1 minute read

Weeverfishes and Relatives: Trachinoidei

Inshore Sand Lance (ammodytes Americanus): Species Accounts

Physical characteristics: Inshore sand lances are long and thin. They have no teeth, and the lower jaw juts far beyond the upper jaw. The dorsal and anal fins are very long. Tiny folds of skin all along the body have smooth scales underneath them. The body is olive, brownish, or bluish green on top with silvery sides and a white belly. These fish grow to a length of about 6 inches (16 centimeters).

Geographic range: Inshore sand lances live on the Atlantic coast of North America.

Habitat: Inshore sand lances burrow in sand or gravel in shallow water along the coast and in estuaries.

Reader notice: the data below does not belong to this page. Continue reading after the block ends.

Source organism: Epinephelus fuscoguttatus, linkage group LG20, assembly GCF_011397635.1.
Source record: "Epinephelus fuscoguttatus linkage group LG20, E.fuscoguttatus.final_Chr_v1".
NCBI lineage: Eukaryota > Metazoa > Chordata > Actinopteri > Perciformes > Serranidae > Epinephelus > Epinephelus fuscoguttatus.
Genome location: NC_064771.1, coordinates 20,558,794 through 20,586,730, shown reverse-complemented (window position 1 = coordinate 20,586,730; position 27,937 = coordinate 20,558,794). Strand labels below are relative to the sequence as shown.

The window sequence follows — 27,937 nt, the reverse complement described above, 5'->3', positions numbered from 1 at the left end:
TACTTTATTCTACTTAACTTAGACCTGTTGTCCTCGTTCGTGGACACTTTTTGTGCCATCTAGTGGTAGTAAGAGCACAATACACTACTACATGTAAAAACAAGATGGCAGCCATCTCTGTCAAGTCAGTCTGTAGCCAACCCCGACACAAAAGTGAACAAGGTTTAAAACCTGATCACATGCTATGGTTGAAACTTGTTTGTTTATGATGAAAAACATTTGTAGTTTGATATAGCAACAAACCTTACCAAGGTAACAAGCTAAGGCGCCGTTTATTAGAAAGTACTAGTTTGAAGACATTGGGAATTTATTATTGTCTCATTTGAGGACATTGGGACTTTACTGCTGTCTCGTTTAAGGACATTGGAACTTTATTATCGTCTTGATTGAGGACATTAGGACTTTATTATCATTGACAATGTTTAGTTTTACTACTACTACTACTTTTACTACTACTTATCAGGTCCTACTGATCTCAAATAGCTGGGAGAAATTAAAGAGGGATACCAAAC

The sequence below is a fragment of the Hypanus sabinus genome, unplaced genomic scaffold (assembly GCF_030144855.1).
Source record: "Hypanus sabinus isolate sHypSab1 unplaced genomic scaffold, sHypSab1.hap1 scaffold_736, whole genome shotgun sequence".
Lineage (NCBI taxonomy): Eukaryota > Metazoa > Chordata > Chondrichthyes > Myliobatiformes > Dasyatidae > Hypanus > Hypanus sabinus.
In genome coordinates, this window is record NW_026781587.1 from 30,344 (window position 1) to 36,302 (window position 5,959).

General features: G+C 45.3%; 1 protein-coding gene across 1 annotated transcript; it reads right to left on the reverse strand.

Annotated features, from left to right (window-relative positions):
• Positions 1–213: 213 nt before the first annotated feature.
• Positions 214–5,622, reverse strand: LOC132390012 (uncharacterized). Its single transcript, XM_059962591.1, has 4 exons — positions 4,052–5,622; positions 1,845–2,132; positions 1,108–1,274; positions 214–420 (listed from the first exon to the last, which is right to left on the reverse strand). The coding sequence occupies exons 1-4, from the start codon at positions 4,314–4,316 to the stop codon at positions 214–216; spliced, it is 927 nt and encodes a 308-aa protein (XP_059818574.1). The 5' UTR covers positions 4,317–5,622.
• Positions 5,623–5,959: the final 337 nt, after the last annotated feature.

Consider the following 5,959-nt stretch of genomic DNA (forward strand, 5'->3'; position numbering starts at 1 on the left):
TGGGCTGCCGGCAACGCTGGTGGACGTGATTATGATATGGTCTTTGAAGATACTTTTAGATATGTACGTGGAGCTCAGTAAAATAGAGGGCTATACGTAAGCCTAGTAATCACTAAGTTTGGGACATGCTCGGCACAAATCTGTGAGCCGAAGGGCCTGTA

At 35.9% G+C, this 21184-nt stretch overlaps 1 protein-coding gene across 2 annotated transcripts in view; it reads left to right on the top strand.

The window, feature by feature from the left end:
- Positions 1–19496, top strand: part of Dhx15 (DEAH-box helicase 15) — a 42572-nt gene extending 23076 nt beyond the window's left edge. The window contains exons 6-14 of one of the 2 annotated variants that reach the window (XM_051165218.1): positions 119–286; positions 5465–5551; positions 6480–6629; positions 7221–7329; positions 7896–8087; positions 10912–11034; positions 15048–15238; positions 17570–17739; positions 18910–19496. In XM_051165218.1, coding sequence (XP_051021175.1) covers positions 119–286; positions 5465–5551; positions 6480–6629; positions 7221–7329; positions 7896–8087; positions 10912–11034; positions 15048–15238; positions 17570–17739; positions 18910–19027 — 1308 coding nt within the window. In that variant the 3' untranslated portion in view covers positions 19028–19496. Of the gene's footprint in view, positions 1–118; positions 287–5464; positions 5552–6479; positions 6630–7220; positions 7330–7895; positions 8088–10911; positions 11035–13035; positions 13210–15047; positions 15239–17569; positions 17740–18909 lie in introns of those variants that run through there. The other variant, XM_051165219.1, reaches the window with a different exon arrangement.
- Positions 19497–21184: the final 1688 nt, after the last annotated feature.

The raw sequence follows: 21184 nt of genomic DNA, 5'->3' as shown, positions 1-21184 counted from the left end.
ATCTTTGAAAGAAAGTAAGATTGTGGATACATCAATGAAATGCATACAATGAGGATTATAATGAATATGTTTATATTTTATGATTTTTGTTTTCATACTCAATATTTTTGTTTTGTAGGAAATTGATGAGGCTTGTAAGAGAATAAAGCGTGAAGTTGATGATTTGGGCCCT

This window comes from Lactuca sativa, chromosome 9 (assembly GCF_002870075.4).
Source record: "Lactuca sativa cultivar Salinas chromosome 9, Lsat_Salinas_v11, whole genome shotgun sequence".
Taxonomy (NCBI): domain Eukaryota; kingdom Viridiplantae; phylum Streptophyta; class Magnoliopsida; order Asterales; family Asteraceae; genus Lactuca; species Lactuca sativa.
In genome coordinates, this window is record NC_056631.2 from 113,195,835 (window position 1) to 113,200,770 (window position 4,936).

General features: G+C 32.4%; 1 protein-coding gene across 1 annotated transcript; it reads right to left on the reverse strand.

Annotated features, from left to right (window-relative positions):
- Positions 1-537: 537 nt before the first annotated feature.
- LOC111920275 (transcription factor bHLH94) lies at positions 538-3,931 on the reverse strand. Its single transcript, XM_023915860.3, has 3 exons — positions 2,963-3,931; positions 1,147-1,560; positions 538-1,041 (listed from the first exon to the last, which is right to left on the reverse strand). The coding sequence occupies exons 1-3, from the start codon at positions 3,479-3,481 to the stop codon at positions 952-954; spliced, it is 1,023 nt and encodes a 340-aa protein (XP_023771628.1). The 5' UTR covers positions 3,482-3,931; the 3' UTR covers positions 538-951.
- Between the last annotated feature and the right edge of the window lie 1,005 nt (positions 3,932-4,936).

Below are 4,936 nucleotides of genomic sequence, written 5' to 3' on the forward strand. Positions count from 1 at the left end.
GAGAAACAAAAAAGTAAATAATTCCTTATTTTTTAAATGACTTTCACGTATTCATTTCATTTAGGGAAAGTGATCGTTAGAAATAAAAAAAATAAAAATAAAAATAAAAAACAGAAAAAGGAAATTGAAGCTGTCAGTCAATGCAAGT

Inshore sand lances form schools of up to several thousand fish. (Illustration by Barbara Duperron. Reproduced by permission.)

Diet: Inshore sand lances eat animal plankton.

Behavior and reproduction: Inshore sand lances form schools of up to several thousand fish. At high tide they burrow into the sand and remain there until the next tide. Scientists have never observed inshore sand lances spawning. These fish can reproduce when they are about two years old. They release eggs that sink to the bottom and hatch into freely swimming larvae (LAR-vee), or animals in an early stage that must change form before becoming adults. Inshore sand lances live about twelve years.

Inshore sand lances and people: Inshore sand lances have little direct importance to humans. They are important as food for fish that are caught and sold.

Conservation status: Inshore sand lances are not threatened or endangered. ∎

Additional topics

Animal Life ResourceFish and Other Cold-Blooded VertebratesWeeverfishes and Relatives: Trachinoidei - Physical Characteristics, Behavior And Reproduction, Inshore Sand Lance (ammodytes Americanus): Species Accounts, Northern Stargazer (astroscopus Guttatus): Species Accounts - GEOGRAPHIC RANGE, HABITAT, DIET, WEE